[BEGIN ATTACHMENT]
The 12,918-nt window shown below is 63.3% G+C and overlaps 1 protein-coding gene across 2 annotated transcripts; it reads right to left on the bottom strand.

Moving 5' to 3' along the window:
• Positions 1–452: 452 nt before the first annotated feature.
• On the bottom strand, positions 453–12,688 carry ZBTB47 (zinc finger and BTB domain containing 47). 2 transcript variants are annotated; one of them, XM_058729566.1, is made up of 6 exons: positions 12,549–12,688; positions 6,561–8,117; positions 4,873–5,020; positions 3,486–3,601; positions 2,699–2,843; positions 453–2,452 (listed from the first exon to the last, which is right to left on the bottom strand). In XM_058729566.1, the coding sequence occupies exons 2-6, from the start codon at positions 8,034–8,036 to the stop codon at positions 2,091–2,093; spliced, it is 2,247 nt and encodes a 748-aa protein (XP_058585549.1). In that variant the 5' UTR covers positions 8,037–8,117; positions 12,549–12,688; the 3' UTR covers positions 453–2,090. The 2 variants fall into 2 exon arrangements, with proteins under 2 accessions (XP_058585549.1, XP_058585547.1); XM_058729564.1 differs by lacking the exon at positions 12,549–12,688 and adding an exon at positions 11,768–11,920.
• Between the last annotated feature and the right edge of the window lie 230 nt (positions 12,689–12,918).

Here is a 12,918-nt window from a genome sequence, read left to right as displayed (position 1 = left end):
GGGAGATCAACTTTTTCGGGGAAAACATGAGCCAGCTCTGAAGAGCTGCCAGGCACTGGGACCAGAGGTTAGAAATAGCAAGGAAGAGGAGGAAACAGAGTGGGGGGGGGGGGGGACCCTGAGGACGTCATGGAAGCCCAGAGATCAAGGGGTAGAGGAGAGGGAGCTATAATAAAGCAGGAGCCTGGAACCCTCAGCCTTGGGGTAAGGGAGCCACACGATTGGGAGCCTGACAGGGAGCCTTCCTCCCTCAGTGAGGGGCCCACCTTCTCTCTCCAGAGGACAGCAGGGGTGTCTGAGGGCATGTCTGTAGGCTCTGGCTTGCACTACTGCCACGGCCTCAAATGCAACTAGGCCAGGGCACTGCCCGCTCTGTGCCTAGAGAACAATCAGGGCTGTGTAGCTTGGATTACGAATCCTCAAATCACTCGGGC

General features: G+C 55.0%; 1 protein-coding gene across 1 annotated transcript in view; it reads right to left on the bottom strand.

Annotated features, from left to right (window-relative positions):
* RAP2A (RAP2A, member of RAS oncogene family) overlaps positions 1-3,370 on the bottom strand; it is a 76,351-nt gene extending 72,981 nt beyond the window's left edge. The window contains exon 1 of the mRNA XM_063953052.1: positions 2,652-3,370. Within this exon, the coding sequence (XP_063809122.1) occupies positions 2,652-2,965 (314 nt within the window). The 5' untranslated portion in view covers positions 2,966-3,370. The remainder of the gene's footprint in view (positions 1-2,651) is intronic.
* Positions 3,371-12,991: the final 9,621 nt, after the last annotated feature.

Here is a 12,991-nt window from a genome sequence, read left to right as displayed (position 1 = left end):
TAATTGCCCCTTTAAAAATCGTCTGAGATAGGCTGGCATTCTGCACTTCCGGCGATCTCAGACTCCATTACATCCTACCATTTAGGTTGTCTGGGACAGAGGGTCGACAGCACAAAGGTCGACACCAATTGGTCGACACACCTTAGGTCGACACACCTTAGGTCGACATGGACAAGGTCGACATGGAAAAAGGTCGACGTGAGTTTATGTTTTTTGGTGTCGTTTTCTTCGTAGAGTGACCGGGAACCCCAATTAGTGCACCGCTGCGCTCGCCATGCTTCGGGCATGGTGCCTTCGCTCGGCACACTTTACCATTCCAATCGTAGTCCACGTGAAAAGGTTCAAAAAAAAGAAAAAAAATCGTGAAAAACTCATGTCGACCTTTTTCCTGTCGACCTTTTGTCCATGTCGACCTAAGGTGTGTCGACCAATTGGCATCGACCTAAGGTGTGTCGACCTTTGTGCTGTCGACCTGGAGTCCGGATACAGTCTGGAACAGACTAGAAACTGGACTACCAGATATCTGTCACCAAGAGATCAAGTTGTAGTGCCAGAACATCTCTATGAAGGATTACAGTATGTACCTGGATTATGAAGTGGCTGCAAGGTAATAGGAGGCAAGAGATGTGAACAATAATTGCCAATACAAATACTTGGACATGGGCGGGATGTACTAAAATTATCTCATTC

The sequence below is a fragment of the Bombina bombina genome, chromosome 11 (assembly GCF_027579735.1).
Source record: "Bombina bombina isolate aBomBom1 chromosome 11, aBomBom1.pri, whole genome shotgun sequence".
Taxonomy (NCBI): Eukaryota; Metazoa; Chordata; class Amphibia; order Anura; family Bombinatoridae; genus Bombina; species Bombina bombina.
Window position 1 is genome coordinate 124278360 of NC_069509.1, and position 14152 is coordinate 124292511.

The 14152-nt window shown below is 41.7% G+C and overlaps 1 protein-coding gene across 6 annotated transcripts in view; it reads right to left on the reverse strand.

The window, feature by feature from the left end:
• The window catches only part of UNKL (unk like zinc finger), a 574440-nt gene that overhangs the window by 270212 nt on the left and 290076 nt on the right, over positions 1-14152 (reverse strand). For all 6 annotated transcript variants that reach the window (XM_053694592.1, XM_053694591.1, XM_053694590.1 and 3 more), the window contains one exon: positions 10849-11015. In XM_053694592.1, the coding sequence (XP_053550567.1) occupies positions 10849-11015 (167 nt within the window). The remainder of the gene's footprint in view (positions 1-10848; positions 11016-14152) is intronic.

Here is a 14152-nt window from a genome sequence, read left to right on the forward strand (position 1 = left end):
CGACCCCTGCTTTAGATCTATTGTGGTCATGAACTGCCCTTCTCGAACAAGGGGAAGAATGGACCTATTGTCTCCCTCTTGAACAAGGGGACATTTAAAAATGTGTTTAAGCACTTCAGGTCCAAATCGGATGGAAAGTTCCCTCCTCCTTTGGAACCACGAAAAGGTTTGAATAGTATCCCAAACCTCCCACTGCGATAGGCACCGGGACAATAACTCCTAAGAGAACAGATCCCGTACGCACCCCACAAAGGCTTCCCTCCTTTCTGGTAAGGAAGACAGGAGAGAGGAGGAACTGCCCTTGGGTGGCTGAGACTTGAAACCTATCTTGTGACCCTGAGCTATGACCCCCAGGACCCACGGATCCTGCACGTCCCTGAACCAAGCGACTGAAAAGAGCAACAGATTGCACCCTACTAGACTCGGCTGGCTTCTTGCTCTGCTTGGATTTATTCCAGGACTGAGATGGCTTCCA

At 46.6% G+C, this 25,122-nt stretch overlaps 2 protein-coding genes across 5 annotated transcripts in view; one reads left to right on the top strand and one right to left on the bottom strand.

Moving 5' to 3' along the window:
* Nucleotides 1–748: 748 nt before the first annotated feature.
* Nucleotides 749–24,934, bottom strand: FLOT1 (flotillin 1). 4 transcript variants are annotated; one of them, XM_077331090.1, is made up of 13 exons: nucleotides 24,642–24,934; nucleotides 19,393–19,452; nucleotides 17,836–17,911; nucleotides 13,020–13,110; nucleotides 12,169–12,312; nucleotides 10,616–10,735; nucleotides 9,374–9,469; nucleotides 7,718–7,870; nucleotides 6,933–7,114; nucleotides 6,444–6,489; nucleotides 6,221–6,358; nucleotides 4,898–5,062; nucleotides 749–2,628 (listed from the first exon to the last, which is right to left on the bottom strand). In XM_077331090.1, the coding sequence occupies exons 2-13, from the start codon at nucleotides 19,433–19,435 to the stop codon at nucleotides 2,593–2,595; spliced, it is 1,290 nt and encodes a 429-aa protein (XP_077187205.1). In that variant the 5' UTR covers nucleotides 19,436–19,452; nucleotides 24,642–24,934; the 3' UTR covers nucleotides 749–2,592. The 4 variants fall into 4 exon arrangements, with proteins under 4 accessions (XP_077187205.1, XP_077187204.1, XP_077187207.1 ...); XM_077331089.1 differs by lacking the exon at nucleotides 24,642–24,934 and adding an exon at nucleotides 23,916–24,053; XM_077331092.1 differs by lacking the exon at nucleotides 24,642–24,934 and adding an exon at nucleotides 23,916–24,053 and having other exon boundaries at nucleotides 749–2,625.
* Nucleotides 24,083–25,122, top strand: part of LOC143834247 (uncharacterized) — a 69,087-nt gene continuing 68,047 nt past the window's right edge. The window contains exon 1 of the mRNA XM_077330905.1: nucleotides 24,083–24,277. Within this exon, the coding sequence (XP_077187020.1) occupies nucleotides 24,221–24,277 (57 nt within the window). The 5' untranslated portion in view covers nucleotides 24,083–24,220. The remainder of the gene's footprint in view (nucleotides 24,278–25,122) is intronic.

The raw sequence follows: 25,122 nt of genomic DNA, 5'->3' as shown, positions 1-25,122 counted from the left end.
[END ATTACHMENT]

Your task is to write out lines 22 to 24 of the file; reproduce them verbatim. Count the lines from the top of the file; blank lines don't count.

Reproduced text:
CGACCCCTGCTTTAGATCTATTGTGGTCATGAACTGCCCTTCTCGAACAAGGGGAAGAATGGACCTATTGTCTCCCTCTTGAACAAGGGGACATTTAAAAATGTGTTTAAGCACTTCAGGTCCAAATCGGATGGAAAGTTCCCTCCTCCTTTGGAACCACGAAAAGGTTTGAATAGTATCCCAAACCTCCCACTGCGATAGGCACCGGGACAATAACTCCTAAGAGAACAGATCCCGTACGCACCCCACAAAGGCTTCCCTCCTTTCTGGTAAGGAAGACAGGAGAGAGGAGGAACTGCCCTTGGGTGGCTGAGACTTGAAACCTATCTTGTGACCCTGAGCTATGACCCCCAGGACCCACGGATCCTGCACGTCCCTGAACCAAGCGACTGAAAAGAGCAACAGATTGCACCCTACTAGACTCGGCTGGCTTCTTGCTCTGCTTGGATTTATTCCAGGACTGAGATGGCTTCCA

At 46.6% G+C, this 25,122-nt stretch overlaps 2 protein-coding genes across 5 annotated transcripts in view; one reads left to right on the top strand and one right to left on the bottom strand.

Moving 5' to 3' along the window: